I think travel definitely impacts on process really heavily – for better or for worse. Having to adapt to a space, at short notice, in another city and make good work quickly and confidently can be stressful – but I’m getting more and more used to it. Sometimes, I feel surprised by how differently I work in new circumstances – which can be a really good thing! But overall, I guess being lucky to travel a lot for work is a really huge influence – just in terms of being able to get to all sorts of museums and galleries, studios and meeting all sorts of people. I think it changes my work really quickly, and sometimes the distance from being in your studio makes you really articulate new influences and ideas to yourself, so when you get into the studio, you’re just ready to make all the things you’ve been thinking about! Sometimes that distance is really good.
What’s your favourite music to work to?
It really depends on what I’m making, what time of day, the mood I’m in. I play music all day and night, and I’m so nerdy about it, so really – there’s a lot that gets played! Lately, a lot of Moon Duo, and other bands on Sacred Bones records. Also, a lot of Eden Ahbez and Mulatu Astake, and Washington Phillips. Lou Reed albums have been a big part of the studio rotation when my studio buddy Sean is in. I’ve also been getting through Iggy Pop’s BBC6 radio show – it’s really nice to have someone with a similar taste in music keep me company and play me songs I like.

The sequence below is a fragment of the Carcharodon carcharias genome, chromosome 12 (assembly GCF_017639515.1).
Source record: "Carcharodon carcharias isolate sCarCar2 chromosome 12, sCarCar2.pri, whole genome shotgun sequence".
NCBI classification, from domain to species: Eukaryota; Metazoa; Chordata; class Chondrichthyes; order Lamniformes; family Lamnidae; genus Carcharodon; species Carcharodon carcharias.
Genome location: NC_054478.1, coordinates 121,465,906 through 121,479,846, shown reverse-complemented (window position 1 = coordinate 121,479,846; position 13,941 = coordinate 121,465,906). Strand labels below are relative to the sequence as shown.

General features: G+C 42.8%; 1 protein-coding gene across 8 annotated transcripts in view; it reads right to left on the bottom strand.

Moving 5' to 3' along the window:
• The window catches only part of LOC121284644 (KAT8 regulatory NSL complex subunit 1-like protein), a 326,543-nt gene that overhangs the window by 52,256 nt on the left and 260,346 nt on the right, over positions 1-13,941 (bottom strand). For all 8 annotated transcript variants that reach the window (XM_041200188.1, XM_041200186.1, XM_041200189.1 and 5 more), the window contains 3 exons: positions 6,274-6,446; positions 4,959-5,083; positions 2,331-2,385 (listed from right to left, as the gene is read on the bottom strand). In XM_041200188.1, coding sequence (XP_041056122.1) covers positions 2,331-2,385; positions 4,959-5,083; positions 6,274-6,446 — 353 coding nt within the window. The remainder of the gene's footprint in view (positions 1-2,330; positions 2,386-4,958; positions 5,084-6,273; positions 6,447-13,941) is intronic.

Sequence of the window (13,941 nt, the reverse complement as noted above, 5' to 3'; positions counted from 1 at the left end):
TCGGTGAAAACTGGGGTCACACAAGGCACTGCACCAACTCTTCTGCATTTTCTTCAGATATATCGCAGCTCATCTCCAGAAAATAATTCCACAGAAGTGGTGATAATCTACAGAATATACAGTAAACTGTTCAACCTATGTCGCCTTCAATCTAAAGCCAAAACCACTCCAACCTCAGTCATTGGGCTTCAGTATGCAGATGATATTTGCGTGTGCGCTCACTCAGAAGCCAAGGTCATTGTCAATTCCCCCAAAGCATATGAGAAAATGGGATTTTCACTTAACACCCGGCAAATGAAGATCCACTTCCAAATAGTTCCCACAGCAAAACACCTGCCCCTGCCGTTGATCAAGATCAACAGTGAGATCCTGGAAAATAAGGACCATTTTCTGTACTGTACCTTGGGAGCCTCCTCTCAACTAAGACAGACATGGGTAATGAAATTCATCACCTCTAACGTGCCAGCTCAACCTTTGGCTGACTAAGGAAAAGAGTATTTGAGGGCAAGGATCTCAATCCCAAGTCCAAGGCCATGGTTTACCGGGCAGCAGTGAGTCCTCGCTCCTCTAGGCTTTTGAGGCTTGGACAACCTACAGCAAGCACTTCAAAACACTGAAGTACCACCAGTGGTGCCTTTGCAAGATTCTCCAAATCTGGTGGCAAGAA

Do you enjoy coming up with titles?
No! Not at all, even though they’re so important for my work! I make little notes on the side when I make a work, and refine it a little bit as I go. I recently saw a flyer around my neighbourhood for an ‘Artwork Naming Service’, which I think is maybe a joke… but it sounds pretty good to me.
There are many elements to your practice with the variety of mediums you use, your tattoo work, and your commercial work that sees you collaborating with high profile brands. I’m interested in how your practice has evolved to where it is today?